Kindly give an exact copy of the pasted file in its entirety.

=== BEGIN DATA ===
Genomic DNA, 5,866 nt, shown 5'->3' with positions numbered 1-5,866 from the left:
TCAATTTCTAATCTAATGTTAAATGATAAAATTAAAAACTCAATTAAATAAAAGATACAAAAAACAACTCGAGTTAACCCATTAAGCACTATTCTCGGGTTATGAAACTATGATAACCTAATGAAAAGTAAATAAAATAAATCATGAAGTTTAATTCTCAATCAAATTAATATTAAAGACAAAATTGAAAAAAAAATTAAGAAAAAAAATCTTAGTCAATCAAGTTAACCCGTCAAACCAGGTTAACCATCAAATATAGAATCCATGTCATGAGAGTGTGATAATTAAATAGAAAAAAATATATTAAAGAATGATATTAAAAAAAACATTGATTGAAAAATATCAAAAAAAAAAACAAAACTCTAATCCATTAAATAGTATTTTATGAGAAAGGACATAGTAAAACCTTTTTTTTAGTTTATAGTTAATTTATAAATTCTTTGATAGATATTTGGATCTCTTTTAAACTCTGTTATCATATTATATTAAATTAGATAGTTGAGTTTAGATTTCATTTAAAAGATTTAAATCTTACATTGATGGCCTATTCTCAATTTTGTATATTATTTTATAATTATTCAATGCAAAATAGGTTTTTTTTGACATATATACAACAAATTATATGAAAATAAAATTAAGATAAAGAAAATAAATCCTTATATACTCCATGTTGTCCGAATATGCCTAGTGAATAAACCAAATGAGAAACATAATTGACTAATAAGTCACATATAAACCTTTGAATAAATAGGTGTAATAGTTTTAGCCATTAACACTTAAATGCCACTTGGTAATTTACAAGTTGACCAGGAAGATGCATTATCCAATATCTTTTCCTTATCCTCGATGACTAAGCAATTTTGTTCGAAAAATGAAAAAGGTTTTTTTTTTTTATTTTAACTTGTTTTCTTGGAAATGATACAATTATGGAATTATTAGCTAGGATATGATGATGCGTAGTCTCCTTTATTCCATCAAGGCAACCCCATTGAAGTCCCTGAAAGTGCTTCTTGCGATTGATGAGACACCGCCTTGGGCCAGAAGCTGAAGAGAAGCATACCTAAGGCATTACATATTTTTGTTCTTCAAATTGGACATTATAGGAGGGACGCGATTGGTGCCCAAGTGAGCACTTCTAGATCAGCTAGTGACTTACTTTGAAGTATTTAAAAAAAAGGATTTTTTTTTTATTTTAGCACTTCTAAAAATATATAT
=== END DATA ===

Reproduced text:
Genomic DNA, 5,866 nt, shown 5'->3' with positions numbered 1-5,866 from the left:
TCAATTTCTAATCTAATGTTAAATGATAAAATTAAAAACTCAATTAAATAAAAGATACAAAAAACAACTCGAGTTAACCCATTAAGCACTATTCTCGGGTTATGAAACTATGATAACCTAATGAAAAGTAAATAAAATAAATCATGAAGTTTAATTCTCAATCAAATTAATATTAAAGACAAAATTGAAAAAAAAATTAAGAAAAAAAATCTTAGTCAATCAAGTTAACCCGTCAAACCAGGTTAACCATCAAATATAGAATCCATGTCATGAGAGTGTGATAATTAAATAGAAAAAAATATATTAAAGAATGATATTAAAAAAAACATTGATTGAAAAATATCAAAAAAAAAAACAAAACTCTAATCCATTAAATAGTATTTTATGAGAAAGGACATAGTAAAACCTTTTTTTTAGTTTATAGTTAATTTATAAATTCTTTGATAGATATTTGGATCTCTTTTAAACTCTGTTATCATATTATATTAAATTAGATAGTTGAGTTTAGATTTCATTTAAAAGATTTAAATCTTACATTGATGGCCTATTCTCAATTTTGTATATTATTTTATAATTATTCAATGCAAAATAGGTTTTTTTTGACATATATACAACAAATTATATGAAAATAAAATTAAGATAAAGAAAATAAATCCTTATATACTCCATGTTGTCCGAATATGCCTAGTGAATAAACCAAATGAGAAACATAATTGACTAATAAGTCACATATAAACCTTTGAATAAATAGGTGTAATAGTTTTAGCCATTAACACTTAAATGCCACTTGGTAATTTACAAGTTGACCAGGAAGATGCATTATCCAATATCTTTTCCTTATCCTCGATGACTAAGCAATTTTGTTCGAAAAATGAAAAAGGTTTTTTTTTTTTATTTTAACTTGTTTTCTTGGAAATGATACAATTATGGAATTATTAGCTAGGATATGATGATGCGTAGTCTCCTTTATTCCATCAAGGCAACCCCATTGAAGTCCCTGAAAGTGCTTCTTGCGATTGATGAGACACCGCCTTGGGCCAGAAGCTGAAGAGAAGCATACCTAAGGCATTACATATTTTTGTTCTTCAAATTGGACATTATAGGAGGGACGCGATTGGTGCCCAAGTGAGCACTTCTAGATCAGCTAGTGACTTACTTTGAAGTATTTAAAAAAAAGGATTTTTTTTTTATTTTAGCACTTCTAAAAATATATAT